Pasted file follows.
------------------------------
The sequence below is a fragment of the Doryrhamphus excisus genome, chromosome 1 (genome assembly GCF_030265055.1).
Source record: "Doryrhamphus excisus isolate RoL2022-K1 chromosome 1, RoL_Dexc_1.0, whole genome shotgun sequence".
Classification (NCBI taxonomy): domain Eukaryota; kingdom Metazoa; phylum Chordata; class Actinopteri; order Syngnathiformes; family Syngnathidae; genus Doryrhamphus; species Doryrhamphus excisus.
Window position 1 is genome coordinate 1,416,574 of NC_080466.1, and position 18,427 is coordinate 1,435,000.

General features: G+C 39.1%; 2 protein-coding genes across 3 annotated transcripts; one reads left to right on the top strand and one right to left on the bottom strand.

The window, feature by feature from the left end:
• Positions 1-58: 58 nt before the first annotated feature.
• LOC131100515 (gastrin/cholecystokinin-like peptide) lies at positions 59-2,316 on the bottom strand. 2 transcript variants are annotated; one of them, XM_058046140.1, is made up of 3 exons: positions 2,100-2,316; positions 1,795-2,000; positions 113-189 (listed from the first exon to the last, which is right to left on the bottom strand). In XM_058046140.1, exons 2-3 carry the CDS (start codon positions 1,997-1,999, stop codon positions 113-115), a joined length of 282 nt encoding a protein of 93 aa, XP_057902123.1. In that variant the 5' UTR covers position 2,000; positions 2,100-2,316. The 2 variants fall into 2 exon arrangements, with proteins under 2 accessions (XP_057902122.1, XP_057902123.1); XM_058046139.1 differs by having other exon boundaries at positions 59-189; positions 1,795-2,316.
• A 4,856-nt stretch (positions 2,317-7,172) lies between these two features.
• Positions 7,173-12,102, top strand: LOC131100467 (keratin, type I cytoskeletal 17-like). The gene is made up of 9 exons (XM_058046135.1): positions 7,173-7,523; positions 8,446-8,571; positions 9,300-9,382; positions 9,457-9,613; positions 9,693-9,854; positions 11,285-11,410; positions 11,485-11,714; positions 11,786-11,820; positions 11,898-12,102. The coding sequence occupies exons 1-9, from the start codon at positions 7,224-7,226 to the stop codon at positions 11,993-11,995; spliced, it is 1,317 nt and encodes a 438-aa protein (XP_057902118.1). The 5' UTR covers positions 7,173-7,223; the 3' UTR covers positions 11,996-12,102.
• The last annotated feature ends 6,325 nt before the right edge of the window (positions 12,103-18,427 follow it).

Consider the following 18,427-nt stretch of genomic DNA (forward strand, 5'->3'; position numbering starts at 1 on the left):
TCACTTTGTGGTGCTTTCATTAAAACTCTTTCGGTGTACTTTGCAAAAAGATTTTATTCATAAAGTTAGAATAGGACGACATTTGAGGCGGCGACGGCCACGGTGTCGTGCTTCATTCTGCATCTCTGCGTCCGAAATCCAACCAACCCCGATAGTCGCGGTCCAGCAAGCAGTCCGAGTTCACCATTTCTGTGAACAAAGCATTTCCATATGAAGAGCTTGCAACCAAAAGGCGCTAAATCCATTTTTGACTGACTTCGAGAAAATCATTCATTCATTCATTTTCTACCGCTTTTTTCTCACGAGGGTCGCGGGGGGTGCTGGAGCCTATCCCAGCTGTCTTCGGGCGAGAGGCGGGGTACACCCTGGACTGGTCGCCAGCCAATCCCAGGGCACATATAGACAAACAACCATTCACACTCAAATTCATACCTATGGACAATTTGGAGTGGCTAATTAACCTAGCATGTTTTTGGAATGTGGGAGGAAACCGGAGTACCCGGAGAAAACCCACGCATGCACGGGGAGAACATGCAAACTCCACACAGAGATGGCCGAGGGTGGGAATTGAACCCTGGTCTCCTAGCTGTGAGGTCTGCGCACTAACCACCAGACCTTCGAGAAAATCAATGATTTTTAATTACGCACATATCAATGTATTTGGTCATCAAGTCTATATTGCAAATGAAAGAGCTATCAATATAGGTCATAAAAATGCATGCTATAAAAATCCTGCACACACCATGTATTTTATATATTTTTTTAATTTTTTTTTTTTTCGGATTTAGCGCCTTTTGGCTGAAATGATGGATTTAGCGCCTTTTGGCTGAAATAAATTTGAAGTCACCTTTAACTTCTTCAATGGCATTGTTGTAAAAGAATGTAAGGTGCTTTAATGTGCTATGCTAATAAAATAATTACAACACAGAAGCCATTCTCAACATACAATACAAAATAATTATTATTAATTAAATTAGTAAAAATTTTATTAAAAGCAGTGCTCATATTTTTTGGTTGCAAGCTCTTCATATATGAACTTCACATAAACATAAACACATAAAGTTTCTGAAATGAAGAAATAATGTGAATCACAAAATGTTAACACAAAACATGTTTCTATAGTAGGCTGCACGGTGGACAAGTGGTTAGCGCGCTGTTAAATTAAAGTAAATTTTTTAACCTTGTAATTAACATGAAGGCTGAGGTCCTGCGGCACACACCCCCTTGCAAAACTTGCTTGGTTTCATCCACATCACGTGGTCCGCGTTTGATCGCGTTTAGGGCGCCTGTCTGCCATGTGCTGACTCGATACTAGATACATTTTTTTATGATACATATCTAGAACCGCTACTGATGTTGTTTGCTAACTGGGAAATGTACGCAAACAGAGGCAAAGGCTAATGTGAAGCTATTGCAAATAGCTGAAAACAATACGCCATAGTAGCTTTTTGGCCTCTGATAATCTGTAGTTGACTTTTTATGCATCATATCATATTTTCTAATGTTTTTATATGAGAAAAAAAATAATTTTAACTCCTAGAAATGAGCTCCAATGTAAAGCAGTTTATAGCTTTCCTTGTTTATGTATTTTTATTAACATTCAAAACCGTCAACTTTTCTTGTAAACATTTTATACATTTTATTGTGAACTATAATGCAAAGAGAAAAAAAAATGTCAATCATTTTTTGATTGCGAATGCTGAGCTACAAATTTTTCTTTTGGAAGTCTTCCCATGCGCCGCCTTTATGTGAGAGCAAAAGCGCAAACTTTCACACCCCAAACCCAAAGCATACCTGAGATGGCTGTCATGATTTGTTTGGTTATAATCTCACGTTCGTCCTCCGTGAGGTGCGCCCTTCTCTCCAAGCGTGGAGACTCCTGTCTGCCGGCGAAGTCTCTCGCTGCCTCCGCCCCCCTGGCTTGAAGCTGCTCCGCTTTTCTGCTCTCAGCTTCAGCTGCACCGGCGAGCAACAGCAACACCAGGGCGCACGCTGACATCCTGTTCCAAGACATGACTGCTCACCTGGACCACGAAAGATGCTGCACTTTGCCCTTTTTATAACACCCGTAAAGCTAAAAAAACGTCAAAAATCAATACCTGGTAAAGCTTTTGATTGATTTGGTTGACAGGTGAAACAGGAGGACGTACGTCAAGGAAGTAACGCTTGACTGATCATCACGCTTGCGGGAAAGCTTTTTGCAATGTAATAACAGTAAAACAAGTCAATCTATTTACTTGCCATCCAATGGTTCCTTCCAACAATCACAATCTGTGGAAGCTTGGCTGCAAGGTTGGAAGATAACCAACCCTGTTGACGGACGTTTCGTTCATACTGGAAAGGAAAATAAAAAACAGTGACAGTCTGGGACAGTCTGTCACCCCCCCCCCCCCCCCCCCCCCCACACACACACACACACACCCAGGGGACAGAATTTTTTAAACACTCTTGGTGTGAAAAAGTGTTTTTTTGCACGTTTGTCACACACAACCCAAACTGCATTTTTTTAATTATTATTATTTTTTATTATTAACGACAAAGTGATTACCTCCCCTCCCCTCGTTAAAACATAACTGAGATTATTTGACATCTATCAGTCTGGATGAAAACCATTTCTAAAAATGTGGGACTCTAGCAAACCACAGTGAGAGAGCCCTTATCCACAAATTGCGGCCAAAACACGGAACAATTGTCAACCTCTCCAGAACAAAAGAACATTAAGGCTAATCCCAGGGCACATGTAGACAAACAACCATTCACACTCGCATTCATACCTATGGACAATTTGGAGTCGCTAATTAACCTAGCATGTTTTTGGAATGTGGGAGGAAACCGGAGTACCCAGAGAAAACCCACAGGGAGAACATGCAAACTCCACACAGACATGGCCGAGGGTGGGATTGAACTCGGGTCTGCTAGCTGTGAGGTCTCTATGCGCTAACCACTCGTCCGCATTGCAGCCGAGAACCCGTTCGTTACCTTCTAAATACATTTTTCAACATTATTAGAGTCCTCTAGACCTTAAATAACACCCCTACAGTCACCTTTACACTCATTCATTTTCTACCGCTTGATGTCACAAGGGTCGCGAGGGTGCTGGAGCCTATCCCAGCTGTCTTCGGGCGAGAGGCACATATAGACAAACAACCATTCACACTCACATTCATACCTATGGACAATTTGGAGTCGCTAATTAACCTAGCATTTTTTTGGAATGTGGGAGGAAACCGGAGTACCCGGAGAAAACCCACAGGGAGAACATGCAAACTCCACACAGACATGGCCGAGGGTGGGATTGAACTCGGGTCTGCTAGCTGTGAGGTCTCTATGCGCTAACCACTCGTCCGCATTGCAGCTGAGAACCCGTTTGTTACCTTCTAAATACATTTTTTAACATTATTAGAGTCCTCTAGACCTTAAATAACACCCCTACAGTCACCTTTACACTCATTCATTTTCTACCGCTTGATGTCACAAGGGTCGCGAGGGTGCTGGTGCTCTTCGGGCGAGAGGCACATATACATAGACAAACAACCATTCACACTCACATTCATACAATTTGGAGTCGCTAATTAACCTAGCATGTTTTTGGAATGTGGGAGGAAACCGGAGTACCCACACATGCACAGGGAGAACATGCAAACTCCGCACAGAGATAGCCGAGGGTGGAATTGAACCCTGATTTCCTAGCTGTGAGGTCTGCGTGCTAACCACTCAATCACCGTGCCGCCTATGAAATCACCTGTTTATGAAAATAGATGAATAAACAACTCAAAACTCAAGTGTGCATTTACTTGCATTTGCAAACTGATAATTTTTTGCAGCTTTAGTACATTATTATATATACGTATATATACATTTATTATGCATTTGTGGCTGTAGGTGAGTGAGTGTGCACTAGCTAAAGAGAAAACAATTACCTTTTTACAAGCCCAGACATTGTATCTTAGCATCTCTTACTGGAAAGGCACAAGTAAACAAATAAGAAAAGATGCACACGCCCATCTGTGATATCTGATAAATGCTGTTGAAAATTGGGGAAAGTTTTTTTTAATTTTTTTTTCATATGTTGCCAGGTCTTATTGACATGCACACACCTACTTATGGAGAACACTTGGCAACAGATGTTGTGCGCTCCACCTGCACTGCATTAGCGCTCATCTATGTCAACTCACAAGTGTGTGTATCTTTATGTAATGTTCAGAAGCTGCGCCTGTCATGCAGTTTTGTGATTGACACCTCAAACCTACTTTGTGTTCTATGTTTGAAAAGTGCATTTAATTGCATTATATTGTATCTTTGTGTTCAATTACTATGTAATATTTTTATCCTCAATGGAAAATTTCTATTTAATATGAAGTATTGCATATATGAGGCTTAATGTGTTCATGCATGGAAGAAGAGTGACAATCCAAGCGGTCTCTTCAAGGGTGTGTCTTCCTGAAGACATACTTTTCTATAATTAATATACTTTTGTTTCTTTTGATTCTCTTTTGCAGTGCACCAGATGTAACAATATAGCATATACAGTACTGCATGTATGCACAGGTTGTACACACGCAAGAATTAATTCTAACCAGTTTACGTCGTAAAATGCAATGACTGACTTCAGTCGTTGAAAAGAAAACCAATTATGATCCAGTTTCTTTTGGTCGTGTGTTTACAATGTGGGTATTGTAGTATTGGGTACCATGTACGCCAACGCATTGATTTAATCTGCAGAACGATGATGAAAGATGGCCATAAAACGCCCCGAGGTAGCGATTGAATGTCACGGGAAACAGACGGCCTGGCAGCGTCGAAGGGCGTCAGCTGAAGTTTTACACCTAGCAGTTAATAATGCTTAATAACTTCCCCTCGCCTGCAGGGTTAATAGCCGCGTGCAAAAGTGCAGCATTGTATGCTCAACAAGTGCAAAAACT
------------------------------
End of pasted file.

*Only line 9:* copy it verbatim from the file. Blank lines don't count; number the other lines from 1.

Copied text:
• A 4,856-nt stretch (positions 2,317-7,172) lies between these two features.